Neosporin is one of the go-to medications in most of our homes’ medicine cabinets. For surface cuts and scratches, this triple-antibiotic ointment can work wonders to prevent infections and help them heal. It is also used as a treatment for certain skin infections and even mild burns and abrasions. We all know that our feline friends can suffer from skin issues the same way we do, and it’s natural to wonder whether we can use human medication on our pets. Cats are especially prone to minor skin abrasions from scratches and bites from other cats, as well as the sometimes dangerous places that their adventurous nature takes them. But is Neosporin safe to use on cats?
The answer is no, you should not use Neosporin on your cat. It is not tailored toward feline use, and there are concerns about its safety when used for cats.
In this article, we explore what exactly Neosporin is, what it’s used for, the potential harms and benefits of using it on your cat, and better alternatives.
What Is Neosporin?
Neosporin is the brand name used for a topical ointment that is used to treat minor wounds, scratches, burns, and skin infections, but it is available under several other names. The product contains neomycin, bacitracin, and polymyxin, a triple dose of antibiotics that works by preventing the growth of potentially harmful bacteria. Thus, it is only suitable for bacterial skin infections and will not work for fungal skin infections.
The original ointment also contains cocoa butter, cottonseed oil, cottonseed oil, sodium pyruvate, tocopheryl acetate (vitamin E), and petroleum jelly. These products are used as a base for the antibiotics and may vary depending on the manufacturer.
Should You Use Neosporin on Your Cat?
Neosporin is easily and widely available as an affordable over-the-counter medication, so most of us have it lying around at home. This makes it tempting to use for any minor wounds or scratches that our cats may have, but there are a few things to consider first.
When applied topically, Neosporin can cause an allergic reaction to your cat. If ingested, it can cause serious issues. Cats love to lick themselves and do it constantly to clean their coats. They’ll likely do it even more over an injured area, and if you’ve just applied Neosporin, there’s a good chance that they will lick most of it off. It’s almost impossible to keep a constant watch on any cat, let alone an injured one, as cats are expert escape artists. Even if your cat is locked up in your home, they can find somewhere to hide and lick all the ointment off of their wound.
Neosporin Side Effects for Cats
If your cat does not have an allergic reaction to Neosporin but manages to lick off some of it, there can be potentially serious adverse health effects, depending on the amount they ingest. This is why we do not recommend using Neosporin on your cat’s wounds.
The main ingredient in Neosporin to be concerned about your cat ingesting is the antibiotic neomycin, which can cause vomiting and diarrhea and reduce your cat’s appetite. Neosporin also has zinc, and when ingested in large amounts, this substance is toxic and can be potentially fatal for your cat.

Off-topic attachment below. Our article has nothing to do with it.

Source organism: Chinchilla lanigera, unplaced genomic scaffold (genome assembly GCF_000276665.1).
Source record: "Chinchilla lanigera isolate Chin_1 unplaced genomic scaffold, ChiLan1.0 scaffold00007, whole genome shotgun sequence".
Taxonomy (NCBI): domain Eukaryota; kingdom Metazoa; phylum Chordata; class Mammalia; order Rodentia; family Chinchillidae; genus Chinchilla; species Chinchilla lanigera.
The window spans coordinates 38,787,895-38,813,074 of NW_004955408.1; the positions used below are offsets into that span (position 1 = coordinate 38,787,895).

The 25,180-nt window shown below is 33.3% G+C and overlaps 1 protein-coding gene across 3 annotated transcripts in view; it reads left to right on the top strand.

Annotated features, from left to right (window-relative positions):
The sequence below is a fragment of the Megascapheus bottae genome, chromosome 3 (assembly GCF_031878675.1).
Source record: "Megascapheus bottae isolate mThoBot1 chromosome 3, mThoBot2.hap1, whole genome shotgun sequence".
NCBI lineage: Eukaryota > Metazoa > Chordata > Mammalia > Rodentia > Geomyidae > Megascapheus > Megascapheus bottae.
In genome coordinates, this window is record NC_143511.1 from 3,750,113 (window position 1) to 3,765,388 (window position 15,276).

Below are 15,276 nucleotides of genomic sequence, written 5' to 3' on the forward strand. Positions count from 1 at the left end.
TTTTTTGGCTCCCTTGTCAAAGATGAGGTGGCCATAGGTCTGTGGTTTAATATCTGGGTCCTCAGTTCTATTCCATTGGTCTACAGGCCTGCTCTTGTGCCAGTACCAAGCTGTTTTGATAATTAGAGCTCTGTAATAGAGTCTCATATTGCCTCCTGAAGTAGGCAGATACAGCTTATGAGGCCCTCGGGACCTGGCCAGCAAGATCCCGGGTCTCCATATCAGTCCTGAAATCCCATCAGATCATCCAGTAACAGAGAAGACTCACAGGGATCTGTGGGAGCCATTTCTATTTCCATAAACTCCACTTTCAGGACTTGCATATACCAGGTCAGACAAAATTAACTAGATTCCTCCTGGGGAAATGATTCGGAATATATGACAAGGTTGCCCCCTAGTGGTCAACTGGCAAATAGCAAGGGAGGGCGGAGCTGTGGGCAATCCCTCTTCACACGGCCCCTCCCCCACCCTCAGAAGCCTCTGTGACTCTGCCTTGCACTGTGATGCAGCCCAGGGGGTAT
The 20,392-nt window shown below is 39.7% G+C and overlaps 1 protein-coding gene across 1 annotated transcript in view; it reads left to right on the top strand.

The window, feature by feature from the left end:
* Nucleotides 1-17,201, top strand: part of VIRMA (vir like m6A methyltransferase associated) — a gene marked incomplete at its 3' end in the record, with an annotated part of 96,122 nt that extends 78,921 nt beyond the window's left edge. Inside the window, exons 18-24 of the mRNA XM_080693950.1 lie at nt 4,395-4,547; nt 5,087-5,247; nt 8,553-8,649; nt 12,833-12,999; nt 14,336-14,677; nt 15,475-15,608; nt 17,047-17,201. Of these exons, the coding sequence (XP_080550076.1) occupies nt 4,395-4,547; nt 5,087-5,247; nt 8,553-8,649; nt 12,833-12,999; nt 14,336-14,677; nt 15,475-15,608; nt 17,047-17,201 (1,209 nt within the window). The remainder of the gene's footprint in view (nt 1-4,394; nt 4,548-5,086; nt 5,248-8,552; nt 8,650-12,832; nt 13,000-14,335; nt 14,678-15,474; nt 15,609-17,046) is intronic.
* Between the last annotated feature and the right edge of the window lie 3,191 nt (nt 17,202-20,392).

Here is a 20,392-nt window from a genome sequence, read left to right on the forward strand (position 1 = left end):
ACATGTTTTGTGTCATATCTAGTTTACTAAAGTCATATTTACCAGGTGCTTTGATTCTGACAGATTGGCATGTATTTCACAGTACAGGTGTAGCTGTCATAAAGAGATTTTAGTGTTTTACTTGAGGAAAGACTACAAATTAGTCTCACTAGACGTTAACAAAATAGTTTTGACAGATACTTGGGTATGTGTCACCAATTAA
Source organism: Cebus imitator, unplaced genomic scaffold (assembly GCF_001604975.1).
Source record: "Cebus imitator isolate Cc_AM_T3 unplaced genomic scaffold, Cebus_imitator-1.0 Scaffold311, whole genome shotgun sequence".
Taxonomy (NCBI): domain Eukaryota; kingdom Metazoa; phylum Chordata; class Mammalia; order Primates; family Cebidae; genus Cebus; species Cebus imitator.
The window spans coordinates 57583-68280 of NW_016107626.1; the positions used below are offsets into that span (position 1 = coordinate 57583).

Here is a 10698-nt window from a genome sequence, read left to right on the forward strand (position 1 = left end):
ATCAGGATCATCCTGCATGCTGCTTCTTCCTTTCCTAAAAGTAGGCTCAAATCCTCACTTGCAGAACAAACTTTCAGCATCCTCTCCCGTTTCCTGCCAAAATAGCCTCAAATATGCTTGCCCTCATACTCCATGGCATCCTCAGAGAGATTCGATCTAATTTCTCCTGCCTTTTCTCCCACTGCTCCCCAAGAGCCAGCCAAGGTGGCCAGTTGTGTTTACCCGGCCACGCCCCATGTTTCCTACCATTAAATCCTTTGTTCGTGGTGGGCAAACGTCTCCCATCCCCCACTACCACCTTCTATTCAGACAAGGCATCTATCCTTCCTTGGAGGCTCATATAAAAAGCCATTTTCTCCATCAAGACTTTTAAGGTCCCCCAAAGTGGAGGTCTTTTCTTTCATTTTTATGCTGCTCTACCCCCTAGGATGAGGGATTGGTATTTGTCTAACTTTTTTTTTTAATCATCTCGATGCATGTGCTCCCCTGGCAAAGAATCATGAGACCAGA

Another active ingredient of Neosporin that could be dangerous to your cat is polymyxin B. Even small amounts have been known to cause anaphylaxis in cats, a potentially life-threatening allergic reaction. In a study involving over 60 cats, after different ophthalmic medications containing polymyxin B were used, anaphylaxis occurred in more than half the cats with this ingredient in their treatment.1 Although most of the cats survived and no causal association was proved, the administration of the antibiotic preceded anaphylaxis in all cats.
Besides polymyxin B, certain varieties of Neosporin have “pain-relief” chemicals in them, like pramoxine hydrogen chloride, which is also found in some anti-itch pet medications, but your cat shouldn’t be ingesting these either.
Safe Neosporin Alternatives?
If you’ve decided that using Neosporin on your cat is not worth the risk, while there are no real Neosporin alternatives, other options are available. After all, you still want your cat to have relief from pain and heal quickly. We recommend taking your cat to the vet as soon as possible for a thorough check-up.
There are antimicrobial sprays and topical creams available that can provide relief and may do the trick for minor abrasions. Of course, you should always consult your vet first because a wound that seems minor to you may be more serious than you think.
While Neosporin is likely in your first-aid kit, you should know that it can be dangerous for your cat, especially if ingested, and it will be difficult to keep your cat from licking it. For this reason, we advise against using it for your cat, and instead, you should consult your local vet. Many cat-specific products are available in the market. Whatever your vet recommends, remember that it is best to cover the wound effectively or put an e-collar on your cat to prevent them from licking it.
Featured Image Credit: Ermolaev Alexander, Shutterstock